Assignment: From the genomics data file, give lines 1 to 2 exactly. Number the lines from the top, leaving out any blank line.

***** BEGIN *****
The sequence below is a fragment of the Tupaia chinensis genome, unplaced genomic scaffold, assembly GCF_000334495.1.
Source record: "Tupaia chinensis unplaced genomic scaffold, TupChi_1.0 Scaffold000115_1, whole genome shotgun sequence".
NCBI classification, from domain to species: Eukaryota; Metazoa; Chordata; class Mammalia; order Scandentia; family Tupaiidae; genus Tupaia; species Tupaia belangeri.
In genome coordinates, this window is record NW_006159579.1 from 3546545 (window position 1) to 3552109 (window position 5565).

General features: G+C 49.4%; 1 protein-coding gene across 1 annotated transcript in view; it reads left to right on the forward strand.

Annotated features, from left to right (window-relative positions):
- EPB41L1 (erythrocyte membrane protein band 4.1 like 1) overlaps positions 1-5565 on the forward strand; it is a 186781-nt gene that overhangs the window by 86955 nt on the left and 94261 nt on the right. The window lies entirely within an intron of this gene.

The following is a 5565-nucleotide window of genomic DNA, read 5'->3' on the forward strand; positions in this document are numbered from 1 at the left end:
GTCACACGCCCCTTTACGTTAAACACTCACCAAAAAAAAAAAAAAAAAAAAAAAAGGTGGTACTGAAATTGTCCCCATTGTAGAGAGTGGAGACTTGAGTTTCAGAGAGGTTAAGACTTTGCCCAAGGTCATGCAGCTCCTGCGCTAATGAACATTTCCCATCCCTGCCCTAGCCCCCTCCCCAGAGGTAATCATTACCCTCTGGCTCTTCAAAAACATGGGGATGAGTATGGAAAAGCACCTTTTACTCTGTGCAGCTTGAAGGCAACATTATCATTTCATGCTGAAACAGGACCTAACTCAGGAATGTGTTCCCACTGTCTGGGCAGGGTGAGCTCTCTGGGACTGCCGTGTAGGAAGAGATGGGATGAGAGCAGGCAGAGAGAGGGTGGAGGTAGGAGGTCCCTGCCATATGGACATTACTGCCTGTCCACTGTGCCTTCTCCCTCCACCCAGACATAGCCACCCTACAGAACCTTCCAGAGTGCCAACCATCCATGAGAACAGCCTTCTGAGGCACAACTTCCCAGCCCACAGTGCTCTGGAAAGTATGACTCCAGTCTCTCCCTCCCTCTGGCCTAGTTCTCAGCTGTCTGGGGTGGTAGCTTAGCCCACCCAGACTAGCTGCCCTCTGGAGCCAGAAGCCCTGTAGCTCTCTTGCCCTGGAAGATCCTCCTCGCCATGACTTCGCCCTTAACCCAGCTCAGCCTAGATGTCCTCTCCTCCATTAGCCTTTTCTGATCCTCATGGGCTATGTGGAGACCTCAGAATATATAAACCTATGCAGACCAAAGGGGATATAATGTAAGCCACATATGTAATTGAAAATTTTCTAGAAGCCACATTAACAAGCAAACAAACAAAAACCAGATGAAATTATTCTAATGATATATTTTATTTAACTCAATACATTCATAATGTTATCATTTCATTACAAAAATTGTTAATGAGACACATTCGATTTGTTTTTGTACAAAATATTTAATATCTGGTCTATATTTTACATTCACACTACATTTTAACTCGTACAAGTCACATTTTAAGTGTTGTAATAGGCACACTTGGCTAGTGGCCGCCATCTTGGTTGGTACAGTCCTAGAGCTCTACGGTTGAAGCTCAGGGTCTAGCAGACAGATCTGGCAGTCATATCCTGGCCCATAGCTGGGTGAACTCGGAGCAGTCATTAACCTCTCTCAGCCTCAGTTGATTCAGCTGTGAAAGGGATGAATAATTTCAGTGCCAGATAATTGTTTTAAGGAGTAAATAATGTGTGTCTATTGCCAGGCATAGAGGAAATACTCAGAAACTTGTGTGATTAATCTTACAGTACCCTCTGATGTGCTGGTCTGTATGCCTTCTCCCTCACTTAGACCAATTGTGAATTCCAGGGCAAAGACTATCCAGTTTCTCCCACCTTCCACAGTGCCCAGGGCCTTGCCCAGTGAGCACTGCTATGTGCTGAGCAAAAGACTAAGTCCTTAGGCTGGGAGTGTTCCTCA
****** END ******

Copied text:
The sequence below is a fragment of the Tupaia chinensis genome, unplaced genomic scaffold, assembly GCF_000334495.1.
Source record: "Tupaia chinensis unplaced genomic scaffold, TupChi_1.0 Scaffold000115_1, whole genome shotgun sequence".